On her Greece debut with maestro Vladimir Ashkenazy conducting the Greek-Turkish Youth Orchestra, Gülsin Onay received standing ovations from the audiences as well as great acclaim from the critics. The French national newspapers Le Monde and Libération both referred to the pianist as “the exceptional Gülsin Onay”, whilst Athens News expressed that the Athenians were ready for a return visit from this formidable and sophisticated performer.

Gülsin Onay, whose collaboration with Vladimir Ashkenazy started in previous seasons with the Schumann Concerto at the Iceland Symphony and continued with Rachmaninov's 3rd Concerto at the Bilkent Symphony, now played Grieg's Piano Concerto in A minor with the maestro. The debut concert in Greece was within the scope of the Athens Epidaurus Festival at the 5000-seat Herodes Atticus Odeon on the 29th of July, followed by the performance at the Patras International Festival on the 30th.

“Exceptional Gülsin Onay”

The French Le Monde announced the concert as “Greek-Turkish Harmony in Athens” and said, “At the end of the first half of the concert, the exceptional Gülsin Onay enthralled us with a Grieg Piano Concerto brimming with energy, lyricism and great delicacy in colouring.” The review in another leading French newspaper Libération read: “After the Köçekçe orchestral suite by Ulvi Cemal Erkin, the orchestra welcomed the excellent Gülsin Onay in Grieg's Piano Concerto op.16. The internationally renowned Turkish pianist did justice both to the lively and spirited character of the masterpiece, and to the poetic finesse of its nuances.” The Athens News also covered the concert extensively, noting “It was a delight to be introduced to this formidable and sophisticated performer. No doubt Athenians are ready for a return visit from Onay.” The review added, “She played Grieg with great power, buttressed by a strong eye for subsidiary detail. After controlling clamouring chords  that open her first cadenza, Onay added Grieg's developing figurations with such detail and fluid grace it was easy to forget the other hand was still busy pounding away.”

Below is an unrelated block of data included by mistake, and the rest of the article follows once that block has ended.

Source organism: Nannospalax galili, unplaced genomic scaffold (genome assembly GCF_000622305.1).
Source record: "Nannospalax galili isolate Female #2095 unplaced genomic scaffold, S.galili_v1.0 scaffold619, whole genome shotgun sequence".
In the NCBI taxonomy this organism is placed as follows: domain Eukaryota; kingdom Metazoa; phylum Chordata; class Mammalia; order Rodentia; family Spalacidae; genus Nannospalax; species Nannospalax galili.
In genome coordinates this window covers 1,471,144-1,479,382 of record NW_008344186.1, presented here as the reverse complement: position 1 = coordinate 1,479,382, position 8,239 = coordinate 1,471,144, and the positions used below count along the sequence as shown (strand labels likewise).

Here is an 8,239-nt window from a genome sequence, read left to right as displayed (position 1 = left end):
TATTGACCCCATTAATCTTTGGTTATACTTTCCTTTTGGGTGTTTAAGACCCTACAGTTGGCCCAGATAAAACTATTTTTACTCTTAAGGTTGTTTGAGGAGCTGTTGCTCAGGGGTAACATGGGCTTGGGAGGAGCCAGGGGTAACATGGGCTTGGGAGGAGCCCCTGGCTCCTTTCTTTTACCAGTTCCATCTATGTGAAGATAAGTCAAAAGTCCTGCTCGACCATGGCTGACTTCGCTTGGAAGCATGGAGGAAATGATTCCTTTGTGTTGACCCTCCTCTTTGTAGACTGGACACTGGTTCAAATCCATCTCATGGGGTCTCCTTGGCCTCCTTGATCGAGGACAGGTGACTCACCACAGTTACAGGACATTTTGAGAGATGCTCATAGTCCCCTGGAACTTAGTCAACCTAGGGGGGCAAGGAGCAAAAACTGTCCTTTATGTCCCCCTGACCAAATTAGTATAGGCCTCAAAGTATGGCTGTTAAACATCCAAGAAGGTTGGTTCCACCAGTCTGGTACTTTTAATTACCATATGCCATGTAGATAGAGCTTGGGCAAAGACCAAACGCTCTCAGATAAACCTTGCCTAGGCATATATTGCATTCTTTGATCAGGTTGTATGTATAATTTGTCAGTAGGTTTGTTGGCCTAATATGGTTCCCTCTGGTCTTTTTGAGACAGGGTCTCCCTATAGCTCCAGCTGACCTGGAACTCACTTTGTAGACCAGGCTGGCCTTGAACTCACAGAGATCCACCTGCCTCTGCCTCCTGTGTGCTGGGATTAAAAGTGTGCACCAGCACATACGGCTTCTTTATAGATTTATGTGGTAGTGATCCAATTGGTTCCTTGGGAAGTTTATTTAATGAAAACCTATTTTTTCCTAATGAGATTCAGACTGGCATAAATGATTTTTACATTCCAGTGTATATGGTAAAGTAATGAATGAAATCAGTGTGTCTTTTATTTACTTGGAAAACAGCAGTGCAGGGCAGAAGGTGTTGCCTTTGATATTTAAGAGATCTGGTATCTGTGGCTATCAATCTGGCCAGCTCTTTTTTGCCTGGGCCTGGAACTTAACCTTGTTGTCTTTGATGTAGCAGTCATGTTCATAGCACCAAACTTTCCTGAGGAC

Posted on 16 Aug 2008 by editor

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